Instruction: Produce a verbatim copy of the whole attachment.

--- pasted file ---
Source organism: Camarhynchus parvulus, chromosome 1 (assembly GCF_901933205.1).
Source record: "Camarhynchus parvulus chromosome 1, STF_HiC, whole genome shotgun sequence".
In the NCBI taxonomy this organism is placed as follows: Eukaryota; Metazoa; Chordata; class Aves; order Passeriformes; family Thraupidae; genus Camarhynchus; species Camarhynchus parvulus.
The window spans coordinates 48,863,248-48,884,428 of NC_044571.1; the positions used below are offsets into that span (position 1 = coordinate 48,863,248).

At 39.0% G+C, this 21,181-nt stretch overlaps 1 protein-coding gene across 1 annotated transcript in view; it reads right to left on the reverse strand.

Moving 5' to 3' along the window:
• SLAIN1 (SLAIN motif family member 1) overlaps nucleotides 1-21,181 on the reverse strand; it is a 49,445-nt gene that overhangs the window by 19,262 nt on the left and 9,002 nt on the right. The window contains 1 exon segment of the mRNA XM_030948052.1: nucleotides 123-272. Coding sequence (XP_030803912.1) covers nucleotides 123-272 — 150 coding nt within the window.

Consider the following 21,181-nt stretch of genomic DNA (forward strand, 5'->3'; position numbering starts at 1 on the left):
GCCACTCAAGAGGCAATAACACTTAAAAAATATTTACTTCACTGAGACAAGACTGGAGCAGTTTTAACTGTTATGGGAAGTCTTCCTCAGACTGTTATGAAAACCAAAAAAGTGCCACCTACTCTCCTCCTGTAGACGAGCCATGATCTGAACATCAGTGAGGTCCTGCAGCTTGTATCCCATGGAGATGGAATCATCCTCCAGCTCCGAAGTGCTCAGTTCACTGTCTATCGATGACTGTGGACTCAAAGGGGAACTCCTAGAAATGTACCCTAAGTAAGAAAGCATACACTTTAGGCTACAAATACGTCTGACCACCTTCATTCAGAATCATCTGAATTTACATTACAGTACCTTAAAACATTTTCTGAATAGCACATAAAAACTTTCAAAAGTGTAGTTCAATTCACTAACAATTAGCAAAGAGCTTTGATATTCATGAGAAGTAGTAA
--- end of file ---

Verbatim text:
Source organism: Camarhynchus parvulus, chromosome 1 (assembly GCF_901933205.1).
Source record: "Camarhynchus parvulus chromosome 1, STF_HiC, whole genome shotgun sequence".
In the NCBI taxonomy this organism is placed as follows: Eukaryota; Metazoa; Chordata; class Aves; order Passeriformes; family Thraupidae; genus Camarhynchus; species Camarhynchus parvulus.
The window spans coordinates 48,863,248-48,884,428 of NC_044571.1; the positions used below are offsets into that span (position 1 = coordinate 48,863,248).

At 39.0% G+C, this 21,181-nt stretch overlaps 1 protein-coding gene across 1 annotated transcript in view; it reads right to left on the reverse strand.

Moving 5' to 3' along the window:
• SLAIN1 (SLAIN motif family member 1) overlaps nucleotides 1-21,181 on the reverse strand; it is a 49,445-nt gene that overhangs the window by 19,262 nt on the left and 9,002 nt on the right. The window contains 1 exon segment of the mRNA XM_030948052.1: nucleotides 123-272. Coding sequence (XP_030803912.1) covers nucleotides 123-272 — 150 coding nt within the window.

Consider the following 21,181-nt stretch of genomic DNA (forward strand, 5'->3'; position numbering starts at 1 on the left):
GCCACTCAAGAGGCAATAACACTTAAAAAATATTTACTTCACTGAGACAAGACTGGAGCAGTTTTAACTGTTATGGGAAGTCTTCCTCAGACTGTTATGAAAACCAAAAAAGTGCCACCTACTCTCCTCCTGTAGACGAGCCATGATCTGAACATCAGTGAGGTCCTGCAGCTTGTATCCCATGGAGATGGAATCATCCTCCAGCTCCGAAGTGCTCAGTTCACTGTCTATCGATGACTGTGGACTCAAAGGGGAACTCCTAGAAATGTACCCTAAGTAAGAAAGCATACACTTTAGGCTACAAATACGTCTGACCACCTTCATTCAGAATCATCTGAATTTACATTACAGTACCTTAAAACATTTTCTGAATAGCACATAAAAACTTTCAAAAGTGTAGTTCAATTCACTAACAATTAGCAAAGAGCTTTGATATTCATGAGAAGTAGTAA